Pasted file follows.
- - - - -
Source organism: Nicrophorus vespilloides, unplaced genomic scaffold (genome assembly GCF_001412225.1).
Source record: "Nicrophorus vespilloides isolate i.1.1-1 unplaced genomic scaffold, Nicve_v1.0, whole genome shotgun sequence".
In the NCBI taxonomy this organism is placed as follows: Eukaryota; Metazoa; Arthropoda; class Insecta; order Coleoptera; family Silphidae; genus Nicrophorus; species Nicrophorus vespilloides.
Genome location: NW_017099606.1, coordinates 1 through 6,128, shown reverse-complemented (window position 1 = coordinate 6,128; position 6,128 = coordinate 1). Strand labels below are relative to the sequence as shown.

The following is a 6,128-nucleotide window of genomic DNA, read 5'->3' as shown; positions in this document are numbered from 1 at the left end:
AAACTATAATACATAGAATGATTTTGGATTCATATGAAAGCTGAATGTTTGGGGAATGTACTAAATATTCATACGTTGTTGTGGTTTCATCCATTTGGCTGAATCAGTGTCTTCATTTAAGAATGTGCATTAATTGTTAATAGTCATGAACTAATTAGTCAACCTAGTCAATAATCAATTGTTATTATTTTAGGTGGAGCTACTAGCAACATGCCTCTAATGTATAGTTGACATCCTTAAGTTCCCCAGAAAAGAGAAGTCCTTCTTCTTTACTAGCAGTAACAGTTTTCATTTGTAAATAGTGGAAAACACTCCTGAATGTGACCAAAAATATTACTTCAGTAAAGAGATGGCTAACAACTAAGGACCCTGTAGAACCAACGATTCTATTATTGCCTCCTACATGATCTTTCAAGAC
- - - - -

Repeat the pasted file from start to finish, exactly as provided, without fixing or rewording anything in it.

Source organism: Nicrophorus vespilloides, unplaced genomic scaffold (genome assembly GCF_001412225.1).
Source record: "Nicrophorus vespilloides isolate i.1.1-1 unplaced genomic scaffold, Nicve_v1.0, whole genome shotgun sequence".
In the NCBI taxonomy this organism is placed as follows: Eukaryota; Metazoa; Arthropoda; class Insecta; order Coleoptera; family Silphidae; genus Nicrophorus; species Nicrophorus vespilloides.
Genome location: NW_017099606.1, coordinates 1 through 6,128, shown reverse-complemented (window position 1 = coordinate 6,128; position 6,128 = coordinate 1). Strand labels below are relative to the sequence as shown.

The following is a 6,128-nucleotide window of genomic DNA, read 5'->3' as shown; positions in this document are numbered from 1 at the left end:
AAACTATAATACATAGAATGATTTTGGATTCATATGAAAGCTGAATGTTTGGGGAATGTACTAAATATTCATACGTTGTTGTGGTTTCATCCATTTGGCTGAATCAGTGTCTTCATTTAAGAATGTGCATTAATTGTTAATAGTCATGAACTAATTAGTCAACCTAGTCAATAATCAATTGTTATTATTTTAGGTGGAGCTACTAGCAACATGCCTCTAATGTATAGTTGACATCCTTAAGTTCCCCAGAAAAGAGAAGTCCTTCTTCTTTACTAGCAGTAACAGTTTTCATTTGTAAATAGTGGAAAACACTCCTGAATGTGACCAAAAATATTACTTCAGTAAAGAGATGGCTAACAACTAAGGACCCTGTAGAACCAACGATTCTATTATTGCCTCCTACATGATCTTTCAAGAC